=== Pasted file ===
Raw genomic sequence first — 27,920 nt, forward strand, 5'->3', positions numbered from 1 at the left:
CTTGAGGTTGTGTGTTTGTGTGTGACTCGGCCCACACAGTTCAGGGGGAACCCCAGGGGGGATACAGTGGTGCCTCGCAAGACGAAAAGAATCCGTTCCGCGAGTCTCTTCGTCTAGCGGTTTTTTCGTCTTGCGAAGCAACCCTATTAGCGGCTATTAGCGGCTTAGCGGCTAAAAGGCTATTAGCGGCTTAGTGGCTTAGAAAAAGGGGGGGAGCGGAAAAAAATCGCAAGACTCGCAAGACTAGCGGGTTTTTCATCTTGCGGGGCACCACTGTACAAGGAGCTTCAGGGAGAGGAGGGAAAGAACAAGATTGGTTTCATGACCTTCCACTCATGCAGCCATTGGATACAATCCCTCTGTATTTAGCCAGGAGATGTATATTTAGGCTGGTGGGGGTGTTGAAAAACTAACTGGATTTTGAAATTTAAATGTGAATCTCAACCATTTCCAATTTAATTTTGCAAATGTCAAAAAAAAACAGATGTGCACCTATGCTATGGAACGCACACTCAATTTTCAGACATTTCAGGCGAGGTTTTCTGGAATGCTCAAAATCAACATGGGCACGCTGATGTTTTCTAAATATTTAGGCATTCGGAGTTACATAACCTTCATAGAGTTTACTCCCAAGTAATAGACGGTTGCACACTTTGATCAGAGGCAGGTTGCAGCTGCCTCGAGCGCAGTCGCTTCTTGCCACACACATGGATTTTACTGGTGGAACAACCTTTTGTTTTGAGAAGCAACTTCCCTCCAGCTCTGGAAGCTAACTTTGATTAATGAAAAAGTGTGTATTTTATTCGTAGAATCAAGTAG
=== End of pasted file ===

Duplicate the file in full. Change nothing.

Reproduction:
Raw genomic sequence first — 27,920 nt, forward strand, 5'->3', positions numbered from 1 at the left:
CTTGAGGTTGTGTGTTTGTGTGTGACTCGGCCCACACAGTTCAGGGGGAACCCCAGGGGGGATACAGTGGTGCCTCGCAAGACGAAAAGAATCCGTTCCGCGAGTCTCTTCGTCTAGCGGTTTTTTCGTCTTGCGAAGCAACCCTATTAGCGGCTATTAGCGGCTTAGCGGCTAAAAGGCTATTAGCGGCTTAGTGGCTTAGAAAAAGGGGGGGAGCGGAAAAAAATCGCAAGACTCGCAAGACTAGCGGGTTTTTCATCTTGCGGGGCACCACTGTACAAGGAGCTTCAGGGAGAGGAGGGAAAGAACAAGATTGGTTTCATGACCTTCCACTCATGCAGCCATTGGATACAATCCCTCTGTATTTAGCCAGGAGATGTATATTTAGGCTGGTGGGGGTGTTGAAAAACTAACTGGATTTTGAAATTTAAATGTGAATCTCAACCATTTCCAATTTAATTTTGCAAATGTCAAAAAAAAACAGATGTGCACCTATGCTATGGAACGCACACTCAATTTTCAGACATTTCAGGCGAGGTTTTCTGGAATGCTCAAAATCAACATGGGCACGCTGATGTTTTCTAAATATTTAGGCATTCGGAGTTACATAACCTTCATAGAGTTTACTCCCAAGTAATAGACGGTTGCACACTTTGATCAGAGGCAGGTTGCAGCTGCCTCGAGCGCAGTCGCTTCTTGCCACACACATGGATTTTACTGGTGGAACAACCTTTTGTTTTGAGAAGCAACTTCCCTCCAGCTCTGGAAGCTAACTTTGATTAATGAAAAAGTGTGTATTTTATTCGTAGAATCAAGTAG